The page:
Day 7: Prototyping, CAD, Testing, & Lab Improvements

Catcher & Intake Prototype

Today, several team members integrated the intake and catcher prototypes with the 2013 practice robot drive base to create a prototype robot that can catch and intake the balls. They removed the catcher arms from the back and front of the drive base and placed the intake in the back of the drive base. Additional planks of wood were attached to the walls of the intake to increase the compression on the ball while from the intake.

Brandon and Josh work on installing the intakeCurrent Prototype

Several students began working on a new intake roller prototype. This new mechanism uses 1.5″ neoprene rubber rollers instead of the current 3.5″ blue bane’s bots wheels that are currently being used.

Jon Carlo and Joey turn the roller hubs on the lathe

Shooter Prototype

A group of team members worked on further tuning the shooter prototype. They also performed several tests using different shooting angles and different distances from the goal in order to determine the optimum shooting distance.

Ahmed works on securing the axle onto the shooter

Additionally, we began to improve the shooter prototype by adding reinforcements to the base and machining a new hood.

Art adds wooden reinforcements to the baseAhmed draws out the hood design

Prototype Testing

The groups working on the shooter and the integrated catcher and intake prototype came together to test whether or not it is possible for us to shoot over the truss using the current design. The conclusion is that the design will work, but it needs further tuning to be consistent. This test was done by using a “dummy truss,” also known as EJ.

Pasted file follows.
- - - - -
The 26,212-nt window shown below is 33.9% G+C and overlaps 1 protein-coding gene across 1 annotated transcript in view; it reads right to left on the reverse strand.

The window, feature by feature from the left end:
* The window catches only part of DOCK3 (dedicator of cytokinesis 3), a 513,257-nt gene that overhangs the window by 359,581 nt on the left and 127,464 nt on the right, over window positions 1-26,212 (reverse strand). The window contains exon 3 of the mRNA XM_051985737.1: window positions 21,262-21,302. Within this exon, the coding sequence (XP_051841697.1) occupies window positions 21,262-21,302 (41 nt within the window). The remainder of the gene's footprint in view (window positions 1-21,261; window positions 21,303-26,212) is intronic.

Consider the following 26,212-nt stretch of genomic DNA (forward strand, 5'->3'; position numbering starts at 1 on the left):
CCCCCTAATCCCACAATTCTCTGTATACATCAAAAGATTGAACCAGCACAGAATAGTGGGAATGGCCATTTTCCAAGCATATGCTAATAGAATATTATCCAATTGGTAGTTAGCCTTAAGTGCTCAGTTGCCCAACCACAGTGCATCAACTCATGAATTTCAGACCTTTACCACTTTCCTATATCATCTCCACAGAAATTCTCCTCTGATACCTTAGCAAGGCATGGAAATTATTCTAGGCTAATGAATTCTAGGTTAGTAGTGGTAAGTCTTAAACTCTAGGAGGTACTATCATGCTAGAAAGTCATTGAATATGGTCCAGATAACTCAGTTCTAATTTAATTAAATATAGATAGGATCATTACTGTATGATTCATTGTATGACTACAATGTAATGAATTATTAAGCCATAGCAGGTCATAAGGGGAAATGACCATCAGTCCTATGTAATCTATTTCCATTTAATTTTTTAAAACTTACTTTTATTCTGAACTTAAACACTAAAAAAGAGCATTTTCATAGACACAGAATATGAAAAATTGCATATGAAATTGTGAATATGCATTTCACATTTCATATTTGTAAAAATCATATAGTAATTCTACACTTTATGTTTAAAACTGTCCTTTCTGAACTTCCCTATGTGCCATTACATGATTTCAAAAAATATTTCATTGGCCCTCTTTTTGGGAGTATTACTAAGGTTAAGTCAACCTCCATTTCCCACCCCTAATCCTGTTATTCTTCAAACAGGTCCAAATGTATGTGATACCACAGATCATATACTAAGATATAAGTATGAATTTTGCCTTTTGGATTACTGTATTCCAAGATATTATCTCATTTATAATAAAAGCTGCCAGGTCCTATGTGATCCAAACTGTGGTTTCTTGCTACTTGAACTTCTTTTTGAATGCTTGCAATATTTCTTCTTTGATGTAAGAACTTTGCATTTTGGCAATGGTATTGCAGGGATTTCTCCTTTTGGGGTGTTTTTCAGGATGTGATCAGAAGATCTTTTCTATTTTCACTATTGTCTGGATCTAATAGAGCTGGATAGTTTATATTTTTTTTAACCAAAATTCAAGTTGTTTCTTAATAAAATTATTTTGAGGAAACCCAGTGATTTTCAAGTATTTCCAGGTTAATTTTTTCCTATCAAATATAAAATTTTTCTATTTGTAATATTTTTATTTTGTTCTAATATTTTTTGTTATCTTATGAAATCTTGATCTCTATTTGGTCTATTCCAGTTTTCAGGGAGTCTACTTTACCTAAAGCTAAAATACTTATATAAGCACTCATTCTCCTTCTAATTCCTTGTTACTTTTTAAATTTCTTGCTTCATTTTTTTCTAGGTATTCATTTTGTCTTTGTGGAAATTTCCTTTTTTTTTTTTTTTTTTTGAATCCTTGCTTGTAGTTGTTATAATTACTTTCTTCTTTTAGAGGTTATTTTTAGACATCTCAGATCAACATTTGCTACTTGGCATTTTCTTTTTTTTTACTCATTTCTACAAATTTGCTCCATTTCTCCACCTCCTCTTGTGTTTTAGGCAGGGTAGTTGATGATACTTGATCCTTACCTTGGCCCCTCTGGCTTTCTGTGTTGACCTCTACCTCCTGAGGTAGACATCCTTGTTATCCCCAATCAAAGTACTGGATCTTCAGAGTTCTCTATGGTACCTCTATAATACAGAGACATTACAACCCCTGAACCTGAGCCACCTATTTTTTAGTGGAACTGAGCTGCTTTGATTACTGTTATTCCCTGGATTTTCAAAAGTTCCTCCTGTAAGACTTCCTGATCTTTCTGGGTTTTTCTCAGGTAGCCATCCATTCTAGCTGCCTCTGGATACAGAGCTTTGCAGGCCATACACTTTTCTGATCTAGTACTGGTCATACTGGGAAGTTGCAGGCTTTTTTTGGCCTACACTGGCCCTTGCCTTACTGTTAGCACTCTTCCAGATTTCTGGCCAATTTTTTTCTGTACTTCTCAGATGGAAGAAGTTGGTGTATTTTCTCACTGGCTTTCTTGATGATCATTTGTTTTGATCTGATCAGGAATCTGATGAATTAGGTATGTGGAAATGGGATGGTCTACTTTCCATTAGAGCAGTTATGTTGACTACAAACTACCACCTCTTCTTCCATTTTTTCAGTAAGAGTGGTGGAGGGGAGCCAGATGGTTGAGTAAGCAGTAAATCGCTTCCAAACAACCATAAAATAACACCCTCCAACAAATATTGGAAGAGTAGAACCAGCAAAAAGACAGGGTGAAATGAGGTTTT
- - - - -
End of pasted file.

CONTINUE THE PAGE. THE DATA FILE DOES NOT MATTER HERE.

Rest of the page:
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The same group also tested whether or not it is possible for another robot to catch the ball as it is being thrown over the truss. The special constraint that we tested was whether or not the catching robot could start at the same position as the throwing robot and be able to drive fast enough to catch the ball. Although this robot has the same ratios as we are planning on using for the 2014 robot, it lacks a superstructure and is lighter, resulting in superior acceleration.

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Work continued on the design of the drivebase for the robot. Right now the drive base is functionally identical to the previous year’s drive base. The only major changes have been the mounting points for the superstructure, which have been moved closer to the bumper mount to allow for a superstructure wide enough to hold the large balls in this game.

Chris and Andrew places a sprocket in the CAD model

The team also got together to design the look of the rest of the robot. They discussed how to integrate the two intakes, the shooter, and the catcher into the robot and the overall design of superstructure. Right now there is a rough idea of how the robot should look. Further detailing will be based on the results of prototyping.

Intense Design Discussion

Lab Improvements

Today, we also worked on installing better light fixtures over the metals fabrication area in the lab. This will improve the lighting of the area, which will also improve machine quality and safety.

Nick and Joey install the light fixture into the side of the staircase


The center bearing housings for the drive base were finished and polished today. As a result the manufacture of additional parts will begin.

Adam polishes the bearing housingsPolished Bearing Housings

Action Items

  • Continue testing shooter prototype
  • Finish manufacturing new intake prototype
  • Finish drive base CAD
  • Send baseplate for manufacturing
  • Continue designing rest of the robot
  • Begin manufacturing parts for the drive base